t has been 15 years since Jim and Rachel Votruba first made their way to our community, but it’s hard for me to remember a time when the pair wasn’t an integral part of Northern Kentucky. Their contributions to our community, both on and off the Northern Kentucky University campus, will last for generations.

Votruba’s retirement as NKU’s No. 1 is well-earned.

In the mid 1970s when I was considering where to attend college, Northern Kentucky University was … well … not even a university yet. During those years, NKU fought for each enrollment. Today, it gets nearly three applications for each open spot in the classroom.

The school known today as NKU was originally founded in 1948 as an extension campus for the University of Kentucky. Northern Kentuckians made their way to a small building in Park Hills to get a couple of core classes behind them before they made their way to Lexington. In 1968, following a massive effort by local politicians, it became its own college. It took a while, but university status followed in 1976.

In its early stages, Northern Kentucky University seemed to suffer the same identity crisis as the rest of our region — a shy step-child fighting with Frankfort for respect in the form of state funding. NKU’s growing pains were no different than those we had all suffered for years at the hands of state politicians who thought of Northern Kentucky as nothing more than a suburb of Cincinnati. Like the rest of us who went down state during the General Assembly, NKU leaders begged for peanuts while other universities around the state were eating steak.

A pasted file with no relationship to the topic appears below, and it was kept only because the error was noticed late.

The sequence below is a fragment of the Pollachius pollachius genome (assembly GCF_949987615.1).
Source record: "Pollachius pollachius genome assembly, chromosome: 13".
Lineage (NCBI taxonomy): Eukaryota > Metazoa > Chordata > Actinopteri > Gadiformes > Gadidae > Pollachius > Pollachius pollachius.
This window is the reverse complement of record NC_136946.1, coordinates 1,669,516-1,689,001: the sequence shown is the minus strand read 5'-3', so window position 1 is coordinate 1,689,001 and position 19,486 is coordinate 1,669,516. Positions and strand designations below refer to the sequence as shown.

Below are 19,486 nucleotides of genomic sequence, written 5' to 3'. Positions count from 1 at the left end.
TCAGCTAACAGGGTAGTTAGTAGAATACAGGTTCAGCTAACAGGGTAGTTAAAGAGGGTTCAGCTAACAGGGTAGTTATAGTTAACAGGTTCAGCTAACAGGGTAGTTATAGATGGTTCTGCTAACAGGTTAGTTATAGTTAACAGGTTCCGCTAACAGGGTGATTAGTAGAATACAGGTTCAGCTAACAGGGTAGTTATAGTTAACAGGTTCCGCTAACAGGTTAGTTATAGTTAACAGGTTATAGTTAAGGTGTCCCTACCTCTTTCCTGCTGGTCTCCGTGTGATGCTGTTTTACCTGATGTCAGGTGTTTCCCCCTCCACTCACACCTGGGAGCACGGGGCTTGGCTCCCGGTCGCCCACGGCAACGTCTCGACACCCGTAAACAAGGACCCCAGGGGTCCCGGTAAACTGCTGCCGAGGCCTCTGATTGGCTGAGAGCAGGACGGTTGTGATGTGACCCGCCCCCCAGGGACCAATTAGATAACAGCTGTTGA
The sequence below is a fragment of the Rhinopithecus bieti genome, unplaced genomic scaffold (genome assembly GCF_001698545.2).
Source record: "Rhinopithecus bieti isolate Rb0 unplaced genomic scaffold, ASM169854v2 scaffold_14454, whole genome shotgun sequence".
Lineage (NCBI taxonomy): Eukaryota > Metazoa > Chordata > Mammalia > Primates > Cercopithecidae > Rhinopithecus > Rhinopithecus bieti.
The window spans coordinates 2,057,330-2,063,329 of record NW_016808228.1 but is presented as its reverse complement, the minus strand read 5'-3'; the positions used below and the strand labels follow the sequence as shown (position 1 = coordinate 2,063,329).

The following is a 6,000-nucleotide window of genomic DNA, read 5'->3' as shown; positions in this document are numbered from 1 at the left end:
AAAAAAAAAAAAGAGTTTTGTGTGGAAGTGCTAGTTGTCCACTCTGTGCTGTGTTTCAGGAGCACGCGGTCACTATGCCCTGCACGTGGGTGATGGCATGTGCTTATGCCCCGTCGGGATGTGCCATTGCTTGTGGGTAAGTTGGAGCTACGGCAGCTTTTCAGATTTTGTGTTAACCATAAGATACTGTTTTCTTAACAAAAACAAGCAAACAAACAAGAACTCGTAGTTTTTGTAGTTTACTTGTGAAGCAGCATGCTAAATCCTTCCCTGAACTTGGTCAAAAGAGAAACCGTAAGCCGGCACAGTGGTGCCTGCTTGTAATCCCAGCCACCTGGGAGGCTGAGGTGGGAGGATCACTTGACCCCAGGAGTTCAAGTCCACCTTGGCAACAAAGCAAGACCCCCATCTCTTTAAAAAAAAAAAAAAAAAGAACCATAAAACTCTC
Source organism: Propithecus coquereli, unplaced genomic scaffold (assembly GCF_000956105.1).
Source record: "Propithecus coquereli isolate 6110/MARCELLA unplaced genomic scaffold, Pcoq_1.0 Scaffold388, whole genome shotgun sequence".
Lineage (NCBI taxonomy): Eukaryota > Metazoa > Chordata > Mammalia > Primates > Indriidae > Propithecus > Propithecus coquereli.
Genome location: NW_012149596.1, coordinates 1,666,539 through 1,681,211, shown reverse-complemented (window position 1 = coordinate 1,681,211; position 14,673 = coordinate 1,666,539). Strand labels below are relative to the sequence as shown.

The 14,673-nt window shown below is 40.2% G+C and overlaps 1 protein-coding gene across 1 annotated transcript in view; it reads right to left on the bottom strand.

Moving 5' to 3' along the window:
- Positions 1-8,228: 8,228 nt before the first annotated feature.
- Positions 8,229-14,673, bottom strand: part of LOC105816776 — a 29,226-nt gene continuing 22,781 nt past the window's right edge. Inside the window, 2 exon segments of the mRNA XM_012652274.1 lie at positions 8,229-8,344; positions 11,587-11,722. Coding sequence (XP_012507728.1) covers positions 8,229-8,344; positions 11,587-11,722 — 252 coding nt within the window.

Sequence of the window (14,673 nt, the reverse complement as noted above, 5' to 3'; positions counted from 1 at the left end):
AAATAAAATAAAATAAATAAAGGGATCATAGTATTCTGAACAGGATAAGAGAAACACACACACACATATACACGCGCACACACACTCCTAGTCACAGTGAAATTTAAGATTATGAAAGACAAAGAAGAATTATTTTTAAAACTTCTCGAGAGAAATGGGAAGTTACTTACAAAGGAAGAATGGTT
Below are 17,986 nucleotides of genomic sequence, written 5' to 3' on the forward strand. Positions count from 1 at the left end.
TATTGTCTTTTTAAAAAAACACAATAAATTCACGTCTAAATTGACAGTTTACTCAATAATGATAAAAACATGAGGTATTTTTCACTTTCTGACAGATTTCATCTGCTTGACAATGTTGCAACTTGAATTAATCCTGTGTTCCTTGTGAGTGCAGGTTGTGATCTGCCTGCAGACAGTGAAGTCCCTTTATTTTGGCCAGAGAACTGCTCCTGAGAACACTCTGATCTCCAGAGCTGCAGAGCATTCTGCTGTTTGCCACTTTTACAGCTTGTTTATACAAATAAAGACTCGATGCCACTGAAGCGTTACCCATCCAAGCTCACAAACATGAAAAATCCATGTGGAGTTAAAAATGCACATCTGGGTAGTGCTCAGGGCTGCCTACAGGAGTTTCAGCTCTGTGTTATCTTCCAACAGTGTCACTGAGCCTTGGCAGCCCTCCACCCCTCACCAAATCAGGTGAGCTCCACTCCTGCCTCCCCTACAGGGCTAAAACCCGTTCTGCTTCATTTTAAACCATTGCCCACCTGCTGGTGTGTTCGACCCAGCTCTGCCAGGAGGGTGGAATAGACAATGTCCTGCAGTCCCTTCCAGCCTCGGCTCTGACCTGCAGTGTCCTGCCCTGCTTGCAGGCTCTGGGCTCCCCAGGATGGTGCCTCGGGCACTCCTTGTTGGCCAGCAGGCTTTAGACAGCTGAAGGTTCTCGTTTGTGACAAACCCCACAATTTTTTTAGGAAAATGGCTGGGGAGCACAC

Then in 1997, along came Dr. James Votruba — a Yankee from Michigan, for crying out loud — who started talking about how NKU could be something more. Most thought Votruba was more than a few bricks shy of a full load for espousing that we were entitled to our share. He was a mad man who clearly didn’t understand our martyr complex with Frankfort.

I’ll be damned if we didn’t listen and follow.

Consider the College of Informatics for a minute. Several years ago, none of us knew what “informatics” was until Jim Votruba went about convincing us that we couldn’t do without it. He was right, and the Griffin Center stands as a monument to Votruba’s vision and tenacity.

The Jim Votruba era at NKU will be remembered for many things — a dramatic jump in enrollment, an increase in academic standards, the move to Division 1, etc. But the greatest impact Jim Votruba made on NKU (and us) is in the way we think.

Jim Votruba made us understand that it is OK to believe in the exceptionalism of our region and to let others know it is time for us to lead the way.